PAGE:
Manuel Delgado Villegas

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This name uses Spanish naming customs: the first or paternal family name is Delgado and the second or maternal family name is Villegas.
Manuel Delgado Villegas
Manuel Delgado Villegas.jpg
Mugshot taken upon his arrest on January 18, 1971
Born Manuel Delgado Villegas
(1943-01-25)January 25, 1943
Seville, Andalusia, Spain
Died February 2, 1998(1998-02-02) (aged 55)
Badalona, Catalonia, Spain
Cause of death Chronic obstructive pulmonary disease
Other names El Arropiero
El estrangulador del puerto
Criminal penalty Interned in a mental institution for life
Conviction(s) None
Victims 7–48
Span of killings
Country Spain; Italy and France (claimed)
Date apprehended
18 January 1971

Manuel Delgado Villegas (Spanish pronunciation: [manw'el delˈɣaðo βiˈʎeɣas]; 25 January 1943 – 2 February 1998), also known as El Arropiero,[a] was a Spanish serial killer active between 1964 and 1971. Delgado claimed to have carried out 48 murders in Spain, Italy and France – of these cases the Spanish police were only able to investigate twenty-two in Spain and considered him the definite perpetrator of seven.[1] He was never brought to trial, as he was diagnosed with a severe mental disorder, and in 1978 the Audiencia Nacional ordered that he be preventively detained at Carabanchel Penitentiary Psychiatric Hospital. He was released into the care of a psychiatric hospital in 1996 and died two years later of a smoking-related lung disease.[2]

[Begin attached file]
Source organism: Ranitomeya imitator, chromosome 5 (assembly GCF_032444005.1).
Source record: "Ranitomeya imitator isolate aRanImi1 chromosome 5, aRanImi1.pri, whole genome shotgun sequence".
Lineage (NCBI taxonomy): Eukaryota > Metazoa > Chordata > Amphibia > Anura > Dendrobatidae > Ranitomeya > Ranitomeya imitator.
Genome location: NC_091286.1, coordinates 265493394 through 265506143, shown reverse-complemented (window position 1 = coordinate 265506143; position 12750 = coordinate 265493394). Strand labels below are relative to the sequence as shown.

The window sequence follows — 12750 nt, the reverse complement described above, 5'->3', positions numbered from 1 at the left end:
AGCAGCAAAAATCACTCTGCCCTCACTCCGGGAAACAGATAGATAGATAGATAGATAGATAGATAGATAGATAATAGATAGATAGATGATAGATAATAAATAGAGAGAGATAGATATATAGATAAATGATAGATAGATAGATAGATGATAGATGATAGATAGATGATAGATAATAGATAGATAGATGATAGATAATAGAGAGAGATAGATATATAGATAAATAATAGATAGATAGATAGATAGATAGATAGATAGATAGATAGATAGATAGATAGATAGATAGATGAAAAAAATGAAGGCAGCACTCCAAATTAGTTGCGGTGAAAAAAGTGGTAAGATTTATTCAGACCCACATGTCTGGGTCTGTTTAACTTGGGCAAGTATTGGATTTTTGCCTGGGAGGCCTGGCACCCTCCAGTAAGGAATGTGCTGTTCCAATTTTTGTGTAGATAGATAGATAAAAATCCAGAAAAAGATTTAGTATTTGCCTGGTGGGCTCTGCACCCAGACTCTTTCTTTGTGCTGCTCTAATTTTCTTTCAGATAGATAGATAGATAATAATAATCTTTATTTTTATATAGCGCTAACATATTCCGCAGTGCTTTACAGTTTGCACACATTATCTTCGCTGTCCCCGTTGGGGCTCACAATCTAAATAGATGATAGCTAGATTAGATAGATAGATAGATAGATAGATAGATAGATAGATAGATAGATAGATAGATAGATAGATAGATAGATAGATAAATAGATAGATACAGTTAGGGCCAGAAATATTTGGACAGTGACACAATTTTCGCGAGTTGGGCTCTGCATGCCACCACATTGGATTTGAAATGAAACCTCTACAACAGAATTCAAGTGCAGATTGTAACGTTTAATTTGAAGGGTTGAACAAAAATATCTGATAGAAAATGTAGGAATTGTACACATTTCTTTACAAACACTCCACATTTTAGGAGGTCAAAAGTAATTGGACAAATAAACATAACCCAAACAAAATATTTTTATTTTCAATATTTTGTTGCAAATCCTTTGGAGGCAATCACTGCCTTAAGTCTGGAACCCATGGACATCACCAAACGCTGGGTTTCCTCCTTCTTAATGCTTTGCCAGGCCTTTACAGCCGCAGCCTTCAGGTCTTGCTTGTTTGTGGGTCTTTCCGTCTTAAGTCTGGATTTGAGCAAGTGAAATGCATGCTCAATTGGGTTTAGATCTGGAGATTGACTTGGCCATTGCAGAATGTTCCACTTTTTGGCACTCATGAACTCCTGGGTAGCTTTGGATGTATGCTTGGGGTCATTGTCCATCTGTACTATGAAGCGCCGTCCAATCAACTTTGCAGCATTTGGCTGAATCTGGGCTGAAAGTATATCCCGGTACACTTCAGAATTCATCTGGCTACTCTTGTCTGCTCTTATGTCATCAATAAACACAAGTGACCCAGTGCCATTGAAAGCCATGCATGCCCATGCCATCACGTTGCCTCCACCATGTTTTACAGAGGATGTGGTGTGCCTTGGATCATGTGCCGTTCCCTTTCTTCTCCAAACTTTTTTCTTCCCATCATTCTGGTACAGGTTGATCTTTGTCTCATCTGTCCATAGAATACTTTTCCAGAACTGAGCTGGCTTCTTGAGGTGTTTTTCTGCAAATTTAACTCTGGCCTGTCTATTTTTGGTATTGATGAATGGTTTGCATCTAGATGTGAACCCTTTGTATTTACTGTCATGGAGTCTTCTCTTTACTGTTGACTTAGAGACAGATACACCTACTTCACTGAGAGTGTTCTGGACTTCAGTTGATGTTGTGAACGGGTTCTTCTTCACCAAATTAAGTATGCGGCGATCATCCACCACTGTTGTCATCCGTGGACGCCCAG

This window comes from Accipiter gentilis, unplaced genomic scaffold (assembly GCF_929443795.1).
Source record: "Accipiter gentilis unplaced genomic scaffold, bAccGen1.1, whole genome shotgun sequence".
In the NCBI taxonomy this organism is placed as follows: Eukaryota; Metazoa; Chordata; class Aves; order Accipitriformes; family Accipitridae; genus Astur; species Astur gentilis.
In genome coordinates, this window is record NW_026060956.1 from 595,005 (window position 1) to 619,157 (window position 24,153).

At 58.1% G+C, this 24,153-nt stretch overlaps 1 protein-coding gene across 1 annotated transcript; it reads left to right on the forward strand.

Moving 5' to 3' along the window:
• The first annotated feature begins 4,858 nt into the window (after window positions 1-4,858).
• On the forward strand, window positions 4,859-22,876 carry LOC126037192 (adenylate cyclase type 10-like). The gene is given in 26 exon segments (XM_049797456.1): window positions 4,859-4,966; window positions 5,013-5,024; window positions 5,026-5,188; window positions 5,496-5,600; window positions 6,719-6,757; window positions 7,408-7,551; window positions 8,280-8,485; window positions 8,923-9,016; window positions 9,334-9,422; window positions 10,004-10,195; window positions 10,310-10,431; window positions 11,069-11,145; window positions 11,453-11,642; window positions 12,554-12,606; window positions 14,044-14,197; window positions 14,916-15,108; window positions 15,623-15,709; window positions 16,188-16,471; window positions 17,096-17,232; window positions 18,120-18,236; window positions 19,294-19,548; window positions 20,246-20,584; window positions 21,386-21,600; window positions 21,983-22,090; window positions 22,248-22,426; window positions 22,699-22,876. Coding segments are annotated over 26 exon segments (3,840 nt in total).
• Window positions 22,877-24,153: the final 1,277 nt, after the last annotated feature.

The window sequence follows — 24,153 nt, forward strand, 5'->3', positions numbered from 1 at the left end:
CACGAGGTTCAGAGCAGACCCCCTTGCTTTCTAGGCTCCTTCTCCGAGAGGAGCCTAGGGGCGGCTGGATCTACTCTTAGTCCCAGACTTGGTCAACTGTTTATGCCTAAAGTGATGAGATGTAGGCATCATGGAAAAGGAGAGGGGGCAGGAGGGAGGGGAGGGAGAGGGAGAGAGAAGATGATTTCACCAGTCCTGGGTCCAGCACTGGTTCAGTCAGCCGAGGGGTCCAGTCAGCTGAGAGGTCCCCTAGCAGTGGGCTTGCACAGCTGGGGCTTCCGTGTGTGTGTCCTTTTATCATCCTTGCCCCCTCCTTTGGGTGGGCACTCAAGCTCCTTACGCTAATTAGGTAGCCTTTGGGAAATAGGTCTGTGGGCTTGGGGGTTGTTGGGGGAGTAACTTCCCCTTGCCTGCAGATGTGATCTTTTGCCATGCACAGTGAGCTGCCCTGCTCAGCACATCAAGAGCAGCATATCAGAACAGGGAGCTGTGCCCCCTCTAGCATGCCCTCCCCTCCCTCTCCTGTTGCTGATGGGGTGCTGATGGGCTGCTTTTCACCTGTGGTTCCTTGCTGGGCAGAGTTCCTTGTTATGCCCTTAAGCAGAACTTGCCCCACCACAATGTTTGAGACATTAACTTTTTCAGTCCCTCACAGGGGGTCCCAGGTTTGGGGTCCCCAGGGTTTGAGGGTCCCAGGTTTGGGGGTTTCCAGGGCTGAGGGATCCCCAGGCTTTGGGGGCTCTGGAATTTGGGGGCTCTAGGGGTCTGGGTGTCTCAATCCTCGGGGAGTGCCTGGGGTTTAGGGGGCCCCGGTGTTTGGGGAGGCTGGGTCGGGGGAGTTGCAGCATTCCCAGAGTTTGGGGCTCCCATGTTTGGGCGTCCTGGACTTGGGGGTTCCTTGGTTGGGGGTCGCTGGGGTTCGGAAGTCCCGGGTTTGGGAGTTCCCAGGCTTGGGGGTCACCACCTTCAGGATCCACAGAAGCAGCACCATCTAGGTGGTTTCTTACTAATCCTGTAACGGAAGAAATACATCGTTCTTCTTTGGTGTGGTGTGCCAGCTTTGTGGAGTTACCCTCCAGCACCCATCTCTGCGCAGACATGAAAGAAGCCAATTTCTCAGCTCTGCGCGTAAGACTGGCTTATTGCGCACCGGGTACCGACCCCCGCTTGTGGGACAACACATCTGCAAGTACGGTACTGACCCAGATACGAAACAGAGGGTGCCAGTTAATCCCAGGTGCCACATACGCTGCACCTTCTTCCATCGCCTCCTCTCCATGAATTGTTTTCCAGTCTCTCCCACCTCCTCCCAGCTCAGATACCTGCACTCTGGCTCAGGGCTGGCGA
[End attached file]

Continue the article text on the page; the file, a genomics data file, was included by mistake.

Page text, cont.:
Early life[edit]

Manuel Delgado Villegas was born in Seville, Spain on January 25, 1943, the son of José Delgado Martín. His mother died while giving birth to him, at the age of 24,[3] and the itinerant nature of his father's job as a salesman of arrope (a fruit concentrate produced in southern Spain and used to make sweets), hence the nickname El Arropiero, resulted in Delgado and his sister Joaquina being sent to live with their maternal grandmother in Mataró.[4] The two children lived with their grandmother in the predominantly Andalusian neighbourhood of La Cirera. He attended school but never learned to read and write. Delgado was bisexual and prostituted himself from early adolescence.[5]

In 1961, aged 18, Delgado enlisted in the Spanish Legion. There he learnt hand-to-hand combat techniques, and one in particular, the golpe legionario or golpe mortal (literally "deadly blow"), a blow to the larynx with the edge of the hand that became one of his preferred methods of killing.

After the army, Delgado left Mataró and became a nomad, wandering along the Mediterranean coast begging, stealing and picking fights with prostitutes and homosexuals. He was arrested several times under the Ley de Vagos y Maleantes or Ley de Peligrosidad Social (lit. "Law of Slackers and Crooks" and "Law of Dangerousness to Society") that targeted beggars and homosexuals during the Francoist dictatorship, but was never imprisoned. His odd behavior under arrest always led to him being sent to mental institutions, from which he was soon released.[6]